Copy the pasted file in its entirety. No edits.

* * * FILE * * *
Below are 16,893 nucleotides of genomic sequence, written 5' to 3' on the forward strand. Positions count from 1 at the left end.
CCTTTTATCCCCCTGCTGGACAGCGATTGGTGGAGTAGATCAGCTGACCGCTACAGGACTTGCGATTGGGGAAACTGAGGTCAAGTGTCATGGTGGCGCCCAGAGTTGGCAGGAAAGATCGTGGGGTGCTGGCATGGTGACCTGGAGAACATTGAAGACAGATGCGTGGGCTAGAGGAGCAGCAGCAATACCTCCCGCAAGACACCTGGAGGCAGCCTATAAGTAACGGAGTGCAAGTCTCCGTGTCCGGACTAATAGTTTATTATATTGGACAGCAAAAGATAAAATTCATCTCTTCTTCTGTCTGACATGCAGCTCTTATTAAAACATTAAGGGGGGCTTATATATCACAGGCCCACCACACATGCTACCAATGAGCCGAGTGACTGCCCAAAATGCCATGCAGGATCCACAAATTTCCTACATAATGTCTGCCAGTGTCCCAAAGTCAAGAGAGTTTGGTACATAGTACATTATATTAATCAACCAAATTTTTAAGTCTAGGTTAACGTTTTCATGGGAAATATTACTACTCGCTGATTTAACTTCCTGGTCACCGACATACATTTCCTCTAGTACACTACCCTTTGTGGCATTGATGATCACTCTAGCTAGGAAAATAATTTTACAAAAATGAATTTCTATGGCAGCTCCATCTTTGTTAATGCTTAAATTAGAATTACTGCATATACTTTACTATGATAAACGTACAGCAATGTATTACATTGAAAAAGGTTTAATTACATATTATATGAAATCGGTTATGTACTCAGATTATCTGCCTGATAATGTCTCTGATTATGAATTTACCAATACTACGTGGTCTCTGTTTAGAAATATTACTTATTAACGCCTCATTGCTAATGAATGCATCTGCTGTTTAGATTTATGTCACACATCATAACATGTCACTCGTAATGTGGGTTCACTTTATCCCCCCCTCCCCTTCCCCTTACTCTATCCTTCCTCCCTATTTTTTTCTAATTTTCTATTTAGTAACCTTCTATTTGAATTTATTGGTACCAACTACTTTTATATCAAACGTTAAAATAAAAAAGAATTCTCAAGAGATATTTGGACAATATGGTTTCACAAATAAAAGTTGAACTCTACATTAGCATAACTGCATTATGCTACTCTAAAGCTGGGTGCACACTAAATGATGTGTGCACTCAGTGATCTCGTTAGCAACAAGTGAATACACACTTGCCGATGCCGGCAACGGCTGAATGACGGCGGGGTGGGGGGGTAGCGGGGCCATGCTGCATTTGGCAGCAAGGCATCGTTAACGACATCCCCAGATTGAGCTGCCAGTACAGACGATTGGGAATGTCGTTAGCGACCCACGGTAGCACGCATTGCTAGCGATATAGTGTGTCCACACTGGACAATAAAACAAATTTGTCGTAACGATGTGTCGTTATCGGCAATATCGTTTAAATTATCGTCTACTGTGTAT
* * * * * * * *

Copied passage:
Below are 16,893 nucleotides of genomic sequence, written 5' to 3' on the forward strand. Positions count from 1 at the left end.
CCTTTTATCCCCCTGCTGGACAGCGATTGGTGGAGTAGATCAGCTGACCGCTACAGGACTTGCGATTGGGGAAACTGAGGTCAAGTGTCATGGTGGCGCCCAGAGTTGGCAGGAAAGATCGTGGGGTGCTGGCATGGTGACCTGGAGAACATTGAAGACAGATGCGTGGGCTAGAGGAGCAGCAGCAATACCTCCCGCAAGACACCTGGAGGCAGCCTATAAGTAACGGAGTGCAAGTCTCCGTGTCCGGACTAATAGTTTATTATATTGGACAGCAAAAGATAAAATTCATCTCTTCTTCTGTCTGACATGCAGCTCTTATTAAAACATTAAGGGGGGCTTATATATCACAGGCCCACCACACATGCTACCAATGAGCCGAGTGACTGCCCAAAATGCCATGCAGGATCCACAAATTTCCTACATAATGTCTGCCAGTGTCCCAAAGTCAAGAGAGTTTGGTACATAGTACATTATATTAATCAACCAAATTTTTAAGTCTAGGTTAACGTTTTCATGGGAAATATTACTACTCGCTGATTTAACTTCCTGGTCACCGACATACATTTCCTCTAGTACACTACCCTTTGTGGCATTGATGATCACTCTAGCTAGGAAAATAATTTTACAAAAATGAATTTCTATGGCAGCTCCATCTTTGTTAATGCTTAAATTAGAATTACTGCATATACTTTACTATGATAAACGTACAGCAATGTATTACATTGAAAAAGGTTTAATTACATATTATATGAAATCGGTTATGTACTCAGATTATCTGCCTGATAATGTCTCTGATTATGAATTTACCAATACTACGTGGTCTCTGTTTAGAAATATTACTTATTAACGCCTCATTGCTAATGAATGCATCTGCTGTTTAGATTTATGTCACACATCATAACATGTCACTCGTAATGTGGGTTCACTTTATCCCCCCCTCCCCTTCCCCTTACTCTATCCTTCCTCCCTATTTTTTTCTAATTTTCTATTTAGTAACCTTCTATTTGAATTTATTGGTACCAACTACTTTTATATCAAACGTTAAAATAAAAAAGAATTCTCAAGAGATATTTGGACAATATGGTTTCACAAATAAAAGTTGAACTCTACATTAGCATAACTGCATTATGCTACTCTAAAGCTGGGTGCACACTAAATGATGTGTGCACTCAGTGATCTCGTTAGCAACAAGTGAATACACACTTGCCGATGCCGGCAACGGCTGAATGACGGCGGGGTGGGGGGGTAGCGGGGCCATGCTGCATTTGGCAGCAAGGCATCGTTAACGACATCCCCAGATTGAGCTGCCAGTACAGACGATTGGGAATGTCGTTAGCGACCCACGGTAGCACGCATTGCTAGCGATATAGTGTGTCCACACTGGACAATAAAACAAATTTGTCGTAACGATGTGTCGTTATCGGCAATATCGTTTAAATTATCGTCTACTGTGTAT